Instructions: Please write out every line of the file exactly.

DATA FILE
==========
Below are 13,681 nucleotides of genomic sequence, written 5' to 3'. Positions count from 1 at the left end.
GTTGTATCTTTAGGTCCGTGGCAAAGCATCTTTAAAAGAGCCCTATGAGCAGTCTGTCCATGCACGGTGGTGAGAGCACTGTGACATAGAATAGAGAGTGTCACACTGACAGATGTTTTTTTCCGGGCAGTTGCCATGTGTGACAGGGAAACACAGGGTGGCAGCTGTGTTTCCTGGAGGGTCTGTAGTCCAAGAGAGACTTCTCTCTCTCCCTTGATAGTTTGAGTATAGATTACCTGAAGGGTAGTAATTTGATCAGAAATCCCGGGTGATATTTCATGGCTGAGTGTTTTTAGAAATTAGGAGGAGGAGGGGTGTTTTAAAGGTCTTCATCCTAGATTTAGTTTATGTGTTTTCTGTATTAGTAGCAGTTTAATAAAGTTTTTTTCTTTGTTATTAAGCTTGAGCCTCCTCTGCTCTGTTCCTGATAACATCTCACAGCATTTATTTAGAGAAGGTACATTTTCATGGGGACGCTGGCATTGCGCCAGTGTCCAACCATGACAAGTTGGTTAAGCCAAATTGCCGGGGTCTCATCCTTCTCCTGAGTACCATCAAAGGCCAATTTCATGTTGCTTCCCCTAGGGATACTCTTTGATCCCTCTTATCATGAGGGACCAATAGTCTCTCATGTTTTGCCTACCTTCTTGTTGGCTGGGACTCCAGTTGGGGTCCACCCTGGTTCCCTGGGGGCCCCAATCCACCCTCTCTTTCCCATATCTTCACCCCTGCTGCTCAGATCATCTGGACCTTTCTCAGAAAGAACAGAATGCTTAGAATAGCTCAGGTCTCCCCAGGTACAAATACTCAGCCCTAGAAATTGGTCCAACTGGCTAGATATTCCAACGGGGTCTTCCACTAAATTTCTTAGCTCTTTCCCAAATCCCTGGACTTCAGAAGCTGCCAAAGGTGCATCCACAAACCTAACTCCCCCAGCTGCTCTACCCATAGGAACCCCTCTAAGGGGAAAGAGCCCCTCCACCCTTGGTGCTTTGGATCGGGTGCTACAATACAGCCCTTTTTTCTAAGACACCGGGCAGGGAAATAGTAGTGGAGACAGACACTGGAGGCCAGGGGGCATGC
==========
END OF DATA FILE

Below are 13,681 nucleotides of genomic sequence, written 5' to 3'. Positions count from 1 at the left end.
GTTGTATCTTTAGGTCCGTGGCAAAGCATCTTTAAAAGAGCCCTATGAGCAGTCTGTCCATGCACGGTGGTGAGAGCACTGTGACATAGAATAGAGAGTGTCACACTGACAGATGTTTTTTTCCGGGCAGTTGCCATGTGTGACAGGGAAACACAGGGTGGCAGCTGTGTTTCCTGGAGGGTCTGTAGTCCAAGAGAGACTTCTCTCTCTCCCTTGATAGTTTGAGTATAGATTACCTGAAGGGTAGTAATTTGATCAGAAATCCCGGGTGATATTTCATGGCTGAGTGTTTTTAGAAATTAGGAGGAGGAGGGGTGTTTTAAAGGTCTTCATCCTAGATTTAGTTTATGTGTTTTCTGTATTAGTAGCAGTTTAATAAAGTTTTTTTCTTTGTTATTAAGCTTGAGCCTCCTCTGCTCTGTTCCTGATAACATCTCACAGCATTTATTTAGAGAAGGTACATTTTCATGGGGACGCTGGCATTGCGCCAGTGTCCAACCATGACAAGTTGGTTAAGCCAAATTGCCGGGGTCTCATCCTTCTCCTGAGTACCATCAAAGGCCAATTTCATGTTGCTTCCCCTAGGGATACTCTTTGATCCCTCTTATCATGAGGGACCAATAGTCTCTCATGTTTTGCCTACCTTCTTGTTGGCTGGGACTCCAGTTGGGGTCCACCCTGGTTCCCTGGGGGCCCCAATCCACCCTCTCTTTCCCATATCTTCACCCCTGCTGCTCAGATCATCTGGACCTTTCTCAGAAAGAACAGAATGCTTAGAATAGCTCAGGTCTCCCCAGGTACAAATACTCAGCCCTAGAAATTGGTCCAACTGGCTAGATATTCCAACGGGGTCTTCCACTAAATTTCTTAGCTCTTTCCCAAATCCCTGGACTTCAGAAGCTGCCAAAGGTGCATCCACAAACCTAACTCCCCCAGCTGCTCTACCCATAGGAACCCCTCTAAGGGGAAAGAGCCCCTCCACCCTTGGTGCTTTGGATCGGGTGCTACAATACAGCCCTTTTTTCTAAGACACCGGGCAGGGAAATAGTAGTGGAGACAGACACTGGAGGCCAGGGGGCATGC